Take this Which Norse Goddess Are You quiz to find out which one you are. We update the quiz regularly and it’s the most accurate among the other quizzes.
Freyja is the most well-known Norse goddess. Her father was the sea deity Njrd, and her twin brother is Freyr, the god of rain, sun, and peace. When Freyja isn’t riding a boar with gold bristles, she’s flying in a chariot drawn by cats. She wore the Brsingamen, a golden necklace made by dwarves. The necklace appears in several well-known Norse stories and was once taken by Loki.
The name Iunn means “the revitalizing one” in the Old Norse language. This name refers to her abilities: she carries a basket full of fruits that offer immortality. The Norse gods must consume them to maintain their youth and immortality. In nature, spring is a time of regeneration and rebirth. This brings us to the link between Idun and spring. Idun is the wife of Bragi, the poet’s god. Even today, this pairing makes sense; the springtime inspires many poets, artists, and musicians. Unfortunately, there aren’t many stories about Idun that have survived, thus her experiences are still a mystery for the time being.
Which Norse Goddess Are You?
Frigg’s Day – Friday is named after Frigg. Frigg is the wife of Odin, the Norse god who rules over all the gods. Frigg’s magic allowed her to control fate and make events happen; she is frequently represented with a spinning wheel and spindle, representing the weaving of time. Frigg and Freya’s names were somewhat interchangeable by the late Viking age, at least in written tales, and their characteristics were extremely similar. Also, you must try to play this Which Norse Goddess Are You quiz.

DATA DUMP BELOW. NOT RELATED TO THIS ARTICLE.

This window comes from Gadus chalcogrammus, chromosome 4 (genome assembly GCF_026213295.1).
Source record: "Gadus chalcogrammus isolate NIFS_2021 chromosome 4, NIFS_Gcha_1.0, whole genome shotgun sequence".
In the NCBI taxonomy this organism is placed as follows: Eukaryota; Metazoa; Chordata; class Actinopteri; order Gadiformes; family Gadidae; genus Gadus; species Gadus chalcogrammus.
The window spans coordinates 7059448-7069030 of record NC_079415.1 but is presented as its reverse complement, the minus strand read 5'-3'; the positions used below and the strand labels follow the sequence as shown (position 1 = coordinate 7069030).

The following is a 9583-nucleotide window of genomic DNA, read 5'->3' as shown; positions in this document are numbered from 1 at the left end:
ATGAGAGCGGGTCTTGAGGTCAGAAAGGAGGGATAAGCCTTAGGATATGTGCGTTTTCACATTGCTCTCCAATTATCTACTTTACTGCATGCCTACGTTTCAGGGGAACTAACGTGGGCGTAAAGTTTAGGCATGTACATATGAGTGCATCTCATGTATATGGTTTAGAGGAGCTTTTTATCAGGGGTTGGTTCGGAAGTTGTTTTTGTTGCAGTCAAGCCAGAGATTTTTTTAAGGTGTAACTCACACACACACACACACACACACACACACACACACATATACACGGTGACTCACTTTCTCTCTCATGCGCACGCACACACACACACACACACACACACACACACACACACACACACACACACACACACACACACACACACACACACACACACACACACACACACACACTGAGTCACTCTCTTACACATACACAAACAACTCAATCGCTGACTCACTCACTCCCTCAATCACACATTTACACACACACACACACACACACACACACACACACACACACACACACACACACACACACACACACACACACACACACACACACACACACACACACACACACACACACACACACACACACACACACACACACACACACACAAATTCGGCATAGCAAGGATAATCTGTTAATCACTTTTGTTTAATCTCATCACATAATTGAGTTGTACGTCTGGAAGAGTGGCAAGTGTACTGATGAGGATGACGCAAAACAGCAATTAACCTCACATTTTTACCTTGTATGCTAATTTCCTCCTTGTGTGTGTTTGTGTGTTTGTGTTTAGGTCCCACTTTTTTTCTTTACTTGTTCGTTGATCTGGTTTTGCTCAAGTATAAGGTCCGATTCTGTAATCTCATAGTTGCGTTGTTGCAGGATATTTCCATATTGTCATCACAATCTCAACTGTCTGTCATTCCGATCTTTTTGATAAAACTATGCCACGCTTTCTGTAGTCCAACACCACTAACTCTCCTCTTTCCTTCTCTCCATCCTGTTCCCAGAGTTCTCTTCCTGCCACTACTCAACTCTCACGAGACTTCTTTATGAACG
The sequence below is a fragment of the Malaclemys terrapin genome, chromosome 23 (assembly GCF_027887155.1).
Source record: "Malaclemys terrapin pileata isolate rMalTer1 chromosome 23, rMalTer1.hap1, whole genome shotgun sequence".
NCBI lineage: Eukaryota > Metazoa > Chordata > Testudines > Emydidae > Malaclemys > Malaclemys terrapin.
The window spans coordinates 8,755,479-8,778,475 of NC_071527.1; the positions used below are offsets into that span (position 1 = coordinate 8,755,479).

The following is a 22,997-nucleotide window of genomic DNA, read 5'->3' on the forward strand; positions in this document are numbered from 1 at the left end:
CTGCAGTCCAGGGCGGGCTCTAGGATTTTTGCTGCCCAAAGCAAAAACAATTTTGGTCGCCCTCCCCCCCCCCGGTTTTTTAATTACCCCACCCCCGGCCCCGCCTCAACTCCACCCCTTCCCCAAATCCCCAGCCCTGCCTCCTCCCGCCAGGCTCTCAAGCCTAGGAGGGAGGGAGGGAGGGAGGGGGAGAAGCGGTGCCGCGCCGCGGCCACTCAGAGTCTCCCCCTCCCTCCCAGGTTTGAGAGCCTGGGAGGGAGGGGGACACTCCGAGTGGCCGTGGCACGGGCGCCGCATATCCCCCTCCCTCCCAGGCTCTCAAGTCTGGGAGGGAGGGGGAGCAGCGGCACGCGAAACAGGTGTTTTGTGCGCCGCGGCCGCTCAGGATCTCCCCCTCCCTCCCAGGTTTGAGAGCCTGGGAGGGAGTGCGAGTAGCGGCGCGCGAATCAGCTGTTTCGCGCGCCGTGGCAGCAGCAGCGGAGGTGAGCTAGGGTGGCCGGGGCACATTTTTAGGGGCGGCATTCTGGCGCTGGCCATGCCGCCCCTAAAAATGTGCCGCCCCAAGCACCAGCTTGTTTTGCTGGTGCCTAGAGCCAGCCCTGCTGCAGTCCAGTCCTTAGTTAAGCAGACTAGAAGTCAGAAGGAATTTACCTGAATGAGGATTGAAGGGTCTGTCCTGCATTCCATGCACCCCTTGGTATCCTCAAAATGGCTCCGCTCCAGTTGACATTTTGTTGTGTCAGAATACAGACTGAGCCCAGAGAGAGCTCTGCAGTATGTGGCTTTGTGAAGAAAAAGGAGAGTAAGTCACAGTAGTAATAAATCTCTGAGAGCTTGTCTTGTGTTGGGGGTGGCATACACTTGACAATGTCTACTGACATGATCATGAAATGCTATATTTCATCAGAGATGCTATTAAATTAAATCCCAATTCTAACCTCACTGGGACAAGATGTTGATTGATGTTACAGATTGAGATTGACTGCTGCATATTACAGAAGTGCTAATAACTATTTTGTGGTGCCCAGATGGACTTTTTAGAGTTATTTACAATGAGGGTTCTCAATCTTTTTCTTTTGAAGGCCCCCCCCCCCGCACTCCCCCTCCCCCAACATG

Skadi is a giantess who hunts on skis in the Alps. Her name is most likely derived from the word Scandinavia, which means “land of the Nordic countries.” Nobody knows for sure which arrived first. She hunts with a bow in the high mountains, which are permanently covered in ice and snow. She was previously married to Freyja’s father, Njord, the god of the sea, but the two couldn’t agree on a location. Skadi couldn’t stand the light, noise, and heat by the sea. She is unique among the giants for her kind disposition. She is favored in stories and was adored by the Norse people as a symbol of survival through cold winters.
Idun was the goddess of spring and youth, whose enchanted apple store could revive the gods when they were too old. Things went wrong when she was captured by a giant, who forced Loki to assist him in his plan to steal her. As a result, the gods began to age. They forced Loki to make atonement by embarking on a rescue mission to reclaim the fruits and the goddess herself.
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Loki converted himself into a falcon by donning Freya’s falcon cloak, allowing him to infiltrate the giant’s lair and capture Idun in his claws by turning her into a nut. The giant was eventually killed, and youth was returned to the gods.
Although the goddess Sif was primarily a bystander in Norse mythology, she was noteworthy for being the wife of the powerful Thor and being tangentially associated with the production of his renowned hammer.
Loki, according to folklore, planned to pull a prank on Sif by chopping off her distinctive golden hair. Thor, outraged, threatened to destroy Loki if he didn’t find a way to replace the lost mane, so the trickster sought for a group of expert dwarves who could make a replacement headpiece, as well as a magical shop and Odin’s spear, Gungnir.
Hel is Loki’s daughter, and her name means “hidden” in Old Norse. She keeps an eye on the dead that arrives in the underworld, known as Niflheim. Hel is portrayed in Old Norse folklore as being half flesh and half blue, with a harsh and melancholy demeanor. She appears in several texts of Norse myths dating back to the 13th century. Her name has so strong associations with death that it is now against the law in Iceland to name your kid Hel as of 2017.